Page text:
Which skills should legal professionals learn then?
"The most important ones are process thinking, project management, creativity and a business mind-set. For those who read the Susskind books; it's fairly clear that we will need more technical profiles and more hybrid profiles. Even today, we know what will be necessary - that is the frustrating part. We are leaving some people behind.
But what is that the responsibility of the law firm? Their goal is to profit like any other company, while it is your job to plan your career?
"From an ethical and moral perspective, it's the job of every company to have a broader perspective on how to define profit. Economic profit can be expressed in terms of money and market share. Profit equally entails a social component that can be expressed in terms of the people you help, the lives you improve, the sustainable value you create and so on. But even if you only consider the strictly economic meaning of profit, law firms that truly invest in their people will benefit in the long term.. Law firms that invest in the long term now might grow exponentially in the future. If you look at the typical business model of a law firm, their only option is linear growth because you have to hire more lawyers to do more work which in turn increases your costs., If you use technology to your advantage, you can have exponential growth. If you want that, you have to invest in people and skills. You have to try something new aside from the legal advisory business model where you charge by the hour."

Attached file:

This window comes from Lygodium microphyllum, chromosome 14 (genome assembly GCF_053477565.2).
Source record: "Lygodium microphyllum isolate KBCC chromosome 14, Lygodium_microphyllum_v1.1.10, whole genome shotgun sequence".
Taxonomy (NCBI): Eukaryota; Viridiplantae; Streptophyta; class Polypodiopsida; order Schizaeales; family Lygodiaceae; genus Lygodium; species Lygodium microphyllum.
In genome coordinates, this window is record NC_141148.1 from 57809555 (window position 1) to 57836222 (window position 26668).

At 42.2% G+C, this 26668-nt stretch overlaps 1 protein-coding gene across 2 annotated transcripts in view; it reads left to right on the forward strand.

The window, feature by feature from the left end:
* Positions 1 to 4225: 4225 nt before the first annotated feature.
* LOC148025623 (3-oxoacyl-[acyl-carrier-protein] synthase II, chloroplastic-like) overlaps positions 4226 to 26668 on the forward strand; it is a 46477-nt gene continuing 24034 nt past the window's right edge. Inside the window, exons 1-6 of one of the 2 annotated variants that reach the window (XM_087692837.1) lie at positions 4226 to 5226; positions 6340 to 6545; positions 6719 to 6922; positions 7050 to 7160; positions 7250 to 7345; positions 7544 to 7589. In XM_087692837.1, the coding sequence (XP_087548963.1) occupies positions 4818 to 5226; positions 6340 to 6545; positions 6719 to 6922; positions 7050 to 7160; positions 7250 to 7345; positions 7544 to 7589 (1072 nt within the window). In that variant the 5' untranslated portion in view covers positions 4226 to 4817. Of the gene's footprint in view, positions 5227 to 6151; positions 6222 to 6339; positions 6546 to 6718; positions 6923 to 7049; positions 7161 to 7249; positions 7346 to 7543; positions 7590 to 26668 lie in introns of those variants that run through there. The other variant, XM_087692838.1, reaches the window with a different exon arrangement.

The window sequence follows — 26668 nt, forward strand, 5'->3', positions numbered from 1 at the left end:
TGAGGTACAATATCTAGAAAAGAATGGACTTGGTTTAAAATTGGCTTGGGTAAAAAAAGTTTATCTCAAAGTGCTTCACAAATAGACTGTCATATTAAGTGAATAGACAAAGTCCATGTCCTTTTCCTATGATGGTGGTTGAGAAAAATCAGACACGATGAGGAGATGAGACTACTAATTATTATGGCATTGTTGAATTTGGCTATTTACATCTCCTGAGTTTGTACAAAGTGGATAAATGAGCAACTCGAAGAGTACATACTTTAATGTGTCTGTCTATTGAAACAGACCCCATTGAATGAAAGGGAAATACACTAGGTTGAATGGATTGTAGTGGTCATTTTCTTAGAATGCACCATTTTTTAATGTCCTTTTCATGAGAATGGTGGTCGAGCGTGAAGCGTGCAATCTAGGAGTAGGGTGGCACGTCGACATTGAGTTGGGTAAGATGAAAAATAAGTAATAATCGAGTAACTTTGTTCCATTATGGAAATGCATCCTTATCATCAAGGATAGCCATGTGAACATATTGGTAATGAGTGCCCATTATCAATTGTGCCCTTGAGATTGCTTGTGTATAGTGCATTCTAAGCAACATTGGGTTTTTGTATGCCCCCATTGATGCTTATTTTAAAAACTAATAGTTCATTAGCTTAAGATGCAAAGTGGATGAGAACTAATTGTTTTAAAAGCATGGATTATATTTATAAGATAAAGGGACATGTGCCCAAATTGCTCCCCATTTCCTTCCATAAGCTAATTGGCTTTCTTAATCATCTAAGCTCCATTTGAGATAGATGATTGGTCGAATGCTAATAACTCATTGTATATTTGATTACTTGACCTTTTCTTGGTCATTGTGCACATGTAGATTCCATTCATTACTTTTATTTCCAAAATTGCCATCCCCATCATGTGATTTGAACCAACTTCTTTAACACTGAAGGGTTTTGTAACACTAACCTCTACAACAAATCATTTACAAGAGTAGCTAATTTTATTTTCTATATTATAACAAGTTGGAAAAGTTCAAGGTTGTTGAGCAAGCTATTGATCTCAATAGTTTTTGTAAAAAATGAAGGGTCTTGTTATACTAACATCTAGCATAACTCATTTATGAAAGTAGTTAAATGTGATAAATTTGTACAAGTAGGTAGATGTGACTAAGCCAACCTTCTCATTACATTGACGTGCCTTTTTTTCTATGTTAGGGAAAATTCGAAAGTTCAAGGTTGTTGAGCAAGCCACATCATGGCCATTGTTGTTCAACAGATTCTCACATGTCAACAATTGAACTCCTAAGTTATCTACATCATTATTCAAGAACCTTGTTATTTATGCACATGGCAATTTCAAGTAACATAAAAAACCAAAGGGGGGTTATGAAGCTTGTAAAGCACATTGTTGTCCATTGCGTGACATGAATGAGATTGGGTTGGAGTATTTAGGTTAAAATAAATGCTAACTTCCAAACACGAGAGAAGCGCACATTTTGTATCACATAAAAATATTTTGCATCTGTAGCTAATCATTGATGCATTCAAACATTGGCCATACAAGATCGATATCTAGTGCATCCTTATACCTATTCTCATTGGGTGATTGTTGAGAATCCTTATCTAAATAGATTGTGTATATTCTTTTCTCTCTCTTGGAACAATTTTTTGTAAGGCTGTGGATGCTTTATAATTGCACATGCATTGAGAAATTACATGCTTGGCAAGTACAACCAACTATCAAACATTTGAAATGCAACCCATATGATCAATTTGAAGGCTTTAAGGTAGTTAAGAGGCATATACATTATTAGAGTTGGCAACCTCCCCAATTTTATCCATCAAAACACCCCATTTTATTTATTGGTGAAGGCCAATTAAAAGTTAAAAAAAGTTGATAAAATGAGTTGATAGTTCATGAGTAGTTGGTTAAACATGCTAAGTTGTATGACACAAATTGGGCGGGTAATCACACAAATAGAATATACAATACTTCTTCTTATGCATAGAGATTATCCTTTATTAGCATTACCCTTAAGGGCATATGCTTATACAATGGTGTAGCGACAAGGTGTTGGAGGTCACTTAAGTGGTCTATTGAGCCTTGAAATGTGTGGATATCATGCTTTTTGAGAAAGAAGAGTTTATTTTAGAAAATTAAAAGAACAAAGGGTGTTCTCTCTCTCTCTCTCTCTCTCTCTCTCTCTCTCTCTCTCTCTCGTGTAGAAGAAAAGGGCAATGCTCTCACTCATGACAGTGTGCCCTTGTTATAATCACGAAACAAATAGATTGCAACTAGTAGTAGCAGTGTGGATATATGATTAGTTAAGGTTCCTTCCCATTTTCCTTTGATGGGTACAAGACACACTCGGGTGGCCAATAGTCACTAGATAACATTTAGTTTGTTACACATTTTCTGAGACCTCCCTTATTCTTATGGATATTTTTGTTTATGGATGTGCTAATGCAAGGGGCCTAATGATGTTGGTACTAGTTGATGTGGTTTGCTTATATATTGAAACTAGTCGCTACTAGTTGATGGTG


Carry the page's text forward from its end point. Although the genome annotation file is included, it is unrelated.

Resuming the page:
So what should law firms do practically?